And so, the brilliant and visionary plan Major League Soccer had to make David Beckham its 2008 Comeback Player of the Year has entered its difficult but necessary second phase.
The down time.
|All the David Beckham hype, at least for this MLS season, is gone after this knee injury. (Getty Images)|
When this started, they looked merely short-sighted and unmindful of history, going for the big splash for the sake of the water displacement. Now they look like clumsy wastrels, too, and that's no way to start your morning.
But let's review anyway, just to prove the points made above.
The league announces it is going to go after Beckham, the marquee player for people who don't really follow the international game. They sign him and bandy about a figure of $250 million, which (a) is for more than merely salary and (b) inflated by a good 500 percent. The league gets lots of grand publicity as it becomes MBL -- Major Beckham League, and in honesty, even at 75 percent of zenith, Beckham is still the best (or close enough to the best) player in the league. It's an odd gamble, given soccer's history. But it is the equivalent of a shipwrecked man setting fire to a box of flares: "They'll see us now, damn it."
Along the way, they hype him to the American audience almost relentlessly, which is fine, but they also send Los Angeles Galaxy executive Alexi Lalas out to compare the league too favorably to the English Premiership, thus undermining the product to people who could have given it some objective props for improvement. He was, predictably, laughed back into silence.
And then Beckham hurt his ankle, and that was that. His debut was delayed, then he played, then he sat, then he played too much, re-injured the ankle, then injured the knee while favoring the ankle, and now he's done for the year. Major League Soccer got a few interviews, lots of one-off attention and 198 minutes for its all-in play.
Let's be fair. The injuries fouled the plan, and that couldn't be helped. Bad luck stinks, and the league had all the bad luck it could eat here.
But the Galaxy still forced him into games he would not normally have played because it needed to show him to the audience, and we know this because coach Frank Yallop said as much. He played successive games on different continents, for God's sake, which was portrayed at the time as showing what a gutty competitor Beckham is (which didn't need to be done, since Beckham wasn't exactly a shirker even in his most difficult times at Manchester United), but which in fact only showed what a bunch of reckless yahoos the Galaxy strategists were.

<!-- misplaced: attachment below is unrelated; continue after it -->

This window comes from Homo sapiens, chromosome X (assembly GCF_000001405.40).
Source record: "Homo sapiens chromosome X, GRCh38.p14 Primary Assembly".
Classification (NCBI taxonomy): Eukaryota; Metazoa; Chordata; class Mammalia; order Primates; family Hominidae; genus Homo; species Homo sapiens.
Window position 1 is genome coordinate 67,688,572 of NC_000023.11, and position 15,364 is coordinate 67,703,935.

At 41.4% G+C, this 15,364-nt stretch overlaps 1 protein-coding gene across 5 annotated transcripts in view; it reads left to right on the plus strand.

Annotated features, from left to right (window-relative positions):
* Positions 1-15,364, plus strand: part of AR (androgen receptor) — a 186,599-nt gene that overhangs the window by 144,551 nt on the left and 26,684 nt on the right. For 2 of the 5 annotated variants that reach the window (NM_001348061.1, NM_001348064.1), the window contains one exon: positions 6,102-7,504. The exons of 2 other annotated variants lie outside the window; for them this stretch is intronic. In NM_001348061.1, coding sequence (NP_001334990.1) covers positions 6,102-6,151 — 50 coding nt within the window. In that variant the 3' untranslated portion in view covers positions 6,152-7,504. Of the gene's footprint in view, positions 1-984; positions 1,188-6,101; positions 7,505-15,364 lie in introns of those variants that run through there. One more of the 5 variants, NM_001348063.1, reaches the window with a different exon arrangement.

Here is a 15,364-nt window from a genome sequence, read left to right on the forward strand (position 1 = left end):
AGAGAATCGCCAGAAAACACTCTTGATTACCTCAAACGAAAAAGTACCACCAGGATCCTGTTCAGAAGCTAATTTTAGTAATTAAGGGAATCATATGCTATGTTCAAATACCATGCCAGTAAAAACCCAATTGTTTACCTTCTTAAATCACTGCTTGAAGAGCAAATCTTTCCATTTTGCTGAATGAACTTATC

And now the Galaxy and the league have nothing. Less than nothing, really. They spent a lot of money to make a splash, and succeeded. They said they spent five times as much money as they actually will, which failed. They overhyped themselves to a most knowledgeable and cynical group, the English media, which really failed. They had to delay Beckham's debut, which wasn't their fault, then they rushed him back, which was their fault (though understandable), and then they really rushed him back, which was nothing short of threatening the long-term value of the resource.
That last one, in fact, might help the next big name the league wants stay away. Players know when other players are being physically mistreated, even unintentionally, and nobody with an option signs up for that, no matter how much money is on the table. The next splashy signing will be harder to do, will cost more, and will have the player far more acutely aware of his body's limits.
If you need to apportion the ratio, call it 65 percent bad luck, 17.5 percent loose talk and 17.5 percent impatience/recklessness. That doesn't leave much for upside, save a few mild ratings bumps in the games Beckham did play.
So in the end, Beckham the big deal wasn't, and this time it wasn't because the audience was being stubborn or anti-soccer. People were intrigued, but they didn't get what they spent that intrigue on, so they will be necessarily less intrigued next year. After all, you can only make one first impression, and the unfortunate impression Beckham made, through no fault of his own, was that of the man who wasn't there.
That is, until the Comeback Player of the Year ceremony is held on the Hollywood Walk of Fame next October, and Tom Cruise equates it to winning an Oscar. And the tumbleweeds will roll by, unimpeded by star-struck crowds.
Ray Ratto is a columnist for the San Francisco Chronicle.